Art Explores Jewish Identity in Hollywood: Few Entertainers Flaunt Background

By Billingsley, K. L. | The Washington Times (Washington, DC), February 4, 1997 | Go to article overview

Art Explores Jewish Identity in Hollywood: Few Entertainers Flaunt Background


Billingsley, K. L., The Washington Times (Washington, DC)


LOS ANGELES - A year ago, actor Marlon Brando created a firestorm by accusing Jewish entertainment bosses of exploiting all ethnic stereotypes but their own.

Now a provocative art exhibit takes up precisely that question in this city of identity politics and culture, where ethnic friction can erupt into riot.

"Too Jewish? Challenging Traditional Stereotypes" at the University of California at Los Angeles' Armand Hammer Museum contends that to draw attention to a Jewish background is to present oneself in an unappealing manner.

"But what attributes are too Jewish?" the show asks. "And who labels or defines them? How are Jews represented in media, popular culture and art?"

Museums and galleries, the show says, have reversed a long history of discrimination against art about or by blacks, Hispanics, American Indians and Asian-Americans. In this context some Jewish artists are asking where they fit in.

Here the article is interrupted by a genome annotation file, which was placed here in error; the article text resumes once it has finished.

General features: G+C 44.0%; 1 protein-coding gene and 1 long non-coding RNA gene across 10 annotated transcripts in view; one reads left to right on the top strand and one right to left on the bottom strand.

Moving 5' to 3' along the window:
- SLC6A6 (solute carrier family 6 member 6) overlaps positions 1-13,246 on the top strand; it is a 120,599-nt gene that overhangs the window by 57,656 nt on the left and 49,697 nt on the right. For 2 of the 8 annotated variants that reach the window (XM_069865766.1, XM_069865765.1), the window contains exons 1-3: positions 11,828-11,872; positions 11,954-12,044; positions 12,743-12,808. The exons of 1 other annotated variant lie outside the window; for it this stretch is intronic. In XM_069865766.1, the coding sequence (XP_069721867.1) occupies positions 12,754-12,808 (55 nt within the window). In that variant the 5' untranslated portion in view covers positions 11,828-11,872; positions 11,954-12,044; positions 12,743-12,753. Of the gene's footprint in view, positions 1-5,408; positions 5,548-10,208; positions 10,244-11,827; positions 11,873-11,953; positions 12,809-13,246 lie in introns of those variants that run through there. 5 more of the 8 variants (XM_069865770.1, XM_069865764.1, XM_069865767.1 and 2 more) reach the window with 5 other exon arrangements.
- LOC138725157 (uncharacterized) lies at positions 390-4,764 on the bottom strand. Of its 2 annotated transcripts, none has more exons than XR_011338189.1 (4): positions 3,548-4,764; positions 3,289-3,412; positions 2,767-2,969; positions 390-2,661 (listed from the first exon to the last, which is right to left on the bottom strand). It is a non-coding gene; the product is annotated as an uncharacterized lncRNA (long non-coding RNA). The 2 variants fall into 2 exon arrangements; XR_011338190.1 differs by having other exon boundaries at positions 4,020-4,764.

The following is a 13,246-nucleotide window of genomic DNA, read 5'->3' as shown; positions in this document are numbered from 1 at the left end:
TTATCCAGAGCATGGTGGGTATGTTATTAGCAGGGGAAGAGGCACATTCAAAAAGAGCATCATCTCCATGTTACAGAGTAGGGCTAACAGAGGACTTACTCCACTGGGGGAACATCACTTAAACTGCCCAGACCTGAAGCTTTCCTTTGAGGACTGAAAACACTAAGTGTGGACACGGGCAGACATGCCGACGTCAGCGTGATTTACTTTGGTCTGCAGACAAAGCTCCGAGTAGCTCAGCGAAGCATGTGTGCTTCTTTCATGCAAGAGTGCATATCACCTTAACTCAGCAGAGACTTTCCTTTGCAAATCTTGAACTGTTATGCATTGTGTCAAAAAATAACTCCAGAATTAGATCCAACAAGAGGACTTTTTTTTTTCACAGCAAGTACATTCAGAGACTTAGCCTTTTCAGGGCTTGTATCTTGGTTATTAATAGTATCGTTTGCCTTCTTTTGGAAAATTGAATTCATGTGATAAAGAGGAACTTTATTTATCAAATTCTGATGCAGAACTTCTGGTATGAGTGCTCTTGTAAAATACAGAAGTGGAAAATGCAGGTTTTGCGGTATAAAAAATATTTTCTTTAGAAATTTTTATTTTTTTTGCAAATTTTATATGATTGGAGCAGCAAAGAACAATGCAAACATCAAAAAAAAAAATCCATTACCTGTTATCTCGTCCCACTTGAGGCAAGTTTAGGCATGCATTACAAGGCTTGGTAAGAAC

"People said I was too Jewish, and I even suffered prejudice from Jews themselves," reads a script from comedian Jackie Mason.

"Never have we American Jews thought, let alone asserted, `I am beautiful. I come from a beautiful race,' " adds a label from playwright and screenwriter David Mamet.

"I'll be curious to see the response," said New York-based Ken Aptekar, known for overlaying famous 17th-century Dutch and Flemish paintings with the words "Albert used to be Abraham" and "Goldfinch used to be Goldfarb." Mr. Aptekar is one of 23 artists whose work is showcased in "Too Jewish?"

"Those in `the industry' have a stake in concealing Jewishness," he said, referring to the entertainment industry. "This show could touch them."

He is pleased the show does not dwell on the "victim politics" characteristic of so many shows in the art world. Instead, he said in an interview, he would like to see other shows "break down the universality" of whites and openly celebrate ethnic traits. While some works in "Too Jewish?" blur the distinctions between the secular and religious spheres, others treat Judaism as a source of both inspiration and contention.

Hollywood's Jewish roots have been written about as recently as last summer, when Moment, a Jewish monthly, devoted a lengthy article to the topic.

In 1995, Entertainment Weekly reported that Jewish characters are practically nonexistent in Hollywood movies, appearing less frequently than any other minority. …

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